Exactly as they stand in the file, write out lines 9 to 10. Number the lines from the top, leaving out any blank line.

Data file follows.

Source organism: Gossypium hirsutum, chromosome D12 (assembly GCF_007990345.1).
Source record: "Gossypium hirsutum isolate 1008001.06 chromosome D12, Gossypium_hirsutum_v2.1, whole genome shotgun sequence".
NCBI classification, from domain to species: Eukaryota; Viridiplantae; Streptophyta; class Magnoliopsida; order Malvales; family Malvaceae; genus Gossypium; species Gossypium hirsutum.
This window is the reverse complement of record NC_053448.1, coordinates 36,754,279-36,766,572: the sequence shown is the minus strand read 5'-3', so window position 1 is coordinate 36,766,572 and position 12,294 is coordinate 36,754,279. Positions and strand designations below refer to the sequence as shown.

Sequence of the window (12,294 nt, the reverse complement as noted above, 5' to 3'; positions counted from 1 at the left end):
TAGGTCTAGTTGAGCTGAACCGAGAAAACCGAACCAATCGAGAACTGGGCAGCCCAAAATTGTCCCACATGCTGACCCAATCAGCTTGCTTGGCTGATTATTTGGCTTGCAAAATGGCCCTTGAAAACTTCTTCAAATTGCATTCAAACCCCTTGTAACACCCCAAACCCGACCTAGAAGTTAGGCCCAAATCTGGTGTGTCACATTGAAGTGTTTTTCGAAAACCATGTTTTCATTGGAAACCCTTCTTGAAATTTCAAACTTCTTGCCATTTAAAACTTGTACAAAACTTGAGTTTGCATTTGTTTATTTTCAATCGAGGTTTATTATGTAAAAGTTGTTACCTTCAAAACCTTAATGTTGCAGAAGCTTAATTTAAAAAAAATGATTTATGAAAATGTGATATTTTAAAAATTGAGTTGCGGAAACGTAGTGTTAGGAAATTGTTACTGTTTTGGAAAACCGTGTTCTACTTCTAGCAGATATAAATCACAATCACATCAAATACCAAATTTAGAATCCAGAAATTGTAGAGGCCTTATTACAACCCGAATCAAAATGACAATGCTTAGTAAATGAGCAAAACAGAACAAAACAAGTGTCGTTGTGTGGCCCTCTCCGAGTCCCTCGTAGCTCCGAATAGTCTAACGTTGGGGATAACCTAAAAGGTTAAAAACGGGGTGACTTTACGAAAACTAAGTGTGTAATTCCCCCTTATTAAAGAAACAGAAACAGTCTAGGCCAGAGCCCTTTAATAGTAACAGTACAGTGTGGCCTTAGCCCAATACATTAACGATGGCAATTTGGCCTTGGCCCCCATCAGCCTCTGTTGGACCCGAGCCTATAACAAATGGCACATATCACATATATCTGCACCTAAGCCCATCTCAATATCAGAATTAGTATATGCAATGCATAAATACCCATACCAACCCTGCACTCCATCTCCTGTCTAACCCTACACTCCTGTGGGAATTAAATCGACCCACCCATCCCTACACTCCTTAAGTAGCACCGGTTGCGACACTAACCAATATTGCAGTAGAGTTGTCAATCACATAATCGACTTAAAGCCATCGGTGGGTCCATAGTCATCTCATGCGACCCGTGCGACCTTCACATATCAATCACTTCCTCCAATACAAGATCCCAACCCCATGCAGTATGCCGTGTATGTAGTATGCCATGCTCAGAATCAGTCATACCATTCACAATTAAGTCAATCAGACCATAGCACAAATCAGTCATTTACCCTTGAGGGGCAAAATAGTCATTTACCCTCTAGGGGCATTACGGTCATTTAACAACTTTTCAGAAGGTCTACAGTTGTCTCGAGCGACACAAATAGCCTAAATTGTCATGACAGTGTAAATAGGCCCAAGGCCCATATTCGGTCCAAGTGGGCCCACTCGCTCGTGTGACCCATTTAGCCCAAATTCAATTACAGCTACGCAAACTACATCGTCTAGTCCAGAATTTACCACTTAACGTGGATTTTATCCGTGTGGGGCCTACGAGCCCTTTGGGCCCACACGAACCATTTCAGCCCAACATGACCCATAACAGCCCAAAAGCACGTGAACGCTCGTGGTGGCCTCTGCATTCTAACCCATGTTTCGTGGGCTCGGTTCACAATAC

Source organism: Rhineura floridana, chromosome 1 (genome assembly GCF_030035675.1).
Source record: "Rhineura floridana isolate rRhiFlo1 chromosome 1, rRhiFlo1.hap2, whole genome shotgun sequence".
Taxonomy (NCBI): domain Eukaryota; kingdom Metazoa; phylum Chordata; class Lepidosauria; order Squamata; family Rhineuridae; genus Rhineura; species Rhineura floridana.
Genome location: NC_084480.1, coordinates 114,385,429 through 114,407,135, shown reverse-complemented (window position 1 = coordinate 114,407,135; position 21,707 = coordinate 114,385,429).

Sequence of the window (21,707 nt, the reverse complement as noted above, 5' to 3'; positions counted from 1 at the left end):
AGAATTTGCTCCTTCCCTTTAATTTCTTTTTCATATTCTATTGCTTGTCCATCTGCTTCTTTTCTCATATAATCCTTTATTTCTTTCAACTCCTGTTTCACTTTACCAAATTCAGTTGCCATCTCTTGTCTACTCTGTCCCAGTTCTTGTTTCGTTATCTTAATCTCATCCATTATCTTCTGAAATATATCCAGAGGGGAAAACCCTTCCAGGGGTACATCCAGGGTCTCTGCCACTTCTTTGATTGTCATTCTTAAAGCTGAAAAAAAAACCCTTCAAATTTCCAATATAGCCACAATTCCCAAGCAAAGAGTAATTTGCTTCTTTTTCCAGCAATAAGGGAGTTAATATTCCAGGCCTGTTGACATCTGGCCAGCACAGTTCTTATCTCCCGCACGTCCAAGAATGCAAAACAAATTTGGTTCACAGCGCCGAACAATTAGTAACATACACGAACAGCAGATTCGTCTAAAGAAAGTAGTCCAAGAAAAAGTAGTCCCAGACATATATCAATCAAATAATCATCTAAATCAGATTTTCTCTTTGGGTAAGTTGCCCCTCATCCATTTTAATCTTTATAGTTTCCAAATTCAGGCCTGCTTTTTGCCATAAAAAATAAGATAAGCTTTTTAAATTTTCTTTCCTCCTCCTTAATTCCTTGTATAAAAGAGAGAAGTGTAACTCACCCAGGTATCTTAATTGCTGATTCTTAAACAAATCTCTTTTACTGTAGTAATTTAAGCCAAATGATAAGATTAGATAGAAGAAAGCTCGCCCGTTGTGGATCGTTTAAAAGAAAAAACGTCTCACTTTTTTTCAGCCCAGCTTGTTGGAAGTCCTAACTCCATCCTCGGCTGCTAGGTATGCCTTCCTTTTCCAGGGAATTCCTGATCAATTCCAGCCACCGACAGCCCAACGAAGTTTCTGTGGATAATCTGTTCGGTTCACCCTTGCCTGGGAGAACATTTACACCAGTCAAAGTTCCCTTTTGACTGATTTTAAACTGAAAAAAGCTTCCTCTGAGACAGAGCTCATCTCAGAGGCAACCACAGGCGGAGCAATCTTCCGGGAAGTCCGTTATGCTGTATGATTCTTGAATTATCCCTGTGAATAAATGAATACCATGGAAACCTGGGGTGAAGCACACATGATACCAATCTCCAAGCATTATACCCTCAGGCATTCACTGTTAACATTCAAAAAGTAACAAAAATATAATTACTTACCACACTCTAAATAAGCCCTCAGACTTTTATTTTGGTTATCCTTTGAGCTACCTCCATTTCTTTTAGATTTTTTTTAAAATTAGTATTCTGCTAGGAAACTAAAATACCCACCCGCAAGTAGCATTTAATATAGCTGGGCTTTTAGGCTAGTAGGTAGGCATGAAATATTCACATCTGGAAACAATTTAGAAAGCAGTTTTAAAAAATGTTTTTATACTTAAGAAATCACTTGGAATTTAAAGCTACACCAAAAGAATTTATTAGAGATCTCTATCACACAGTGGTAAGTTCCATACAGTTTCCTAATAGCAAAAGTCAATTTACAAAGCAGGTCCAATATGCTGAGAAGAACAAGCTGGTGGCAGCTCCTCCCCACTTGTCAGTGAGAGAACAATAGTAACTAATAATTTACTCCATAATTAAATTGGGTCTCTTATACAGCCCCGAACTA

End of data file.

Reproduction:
Taxonomy (NCBI): domain Eukaryota; kingdom Metazoa; phylum Chordata; class Lepidosauria; order Squamata; family Rhineuridae; genus Rhineura; species Rhineura floridana.
Genome location: NC_084480.1, coordinates 114,385,429 through 114,407,135, shown reverse-complemented (window position 1 = coordinate 114,407,135; position 21,707 = coordinate 114,385,429).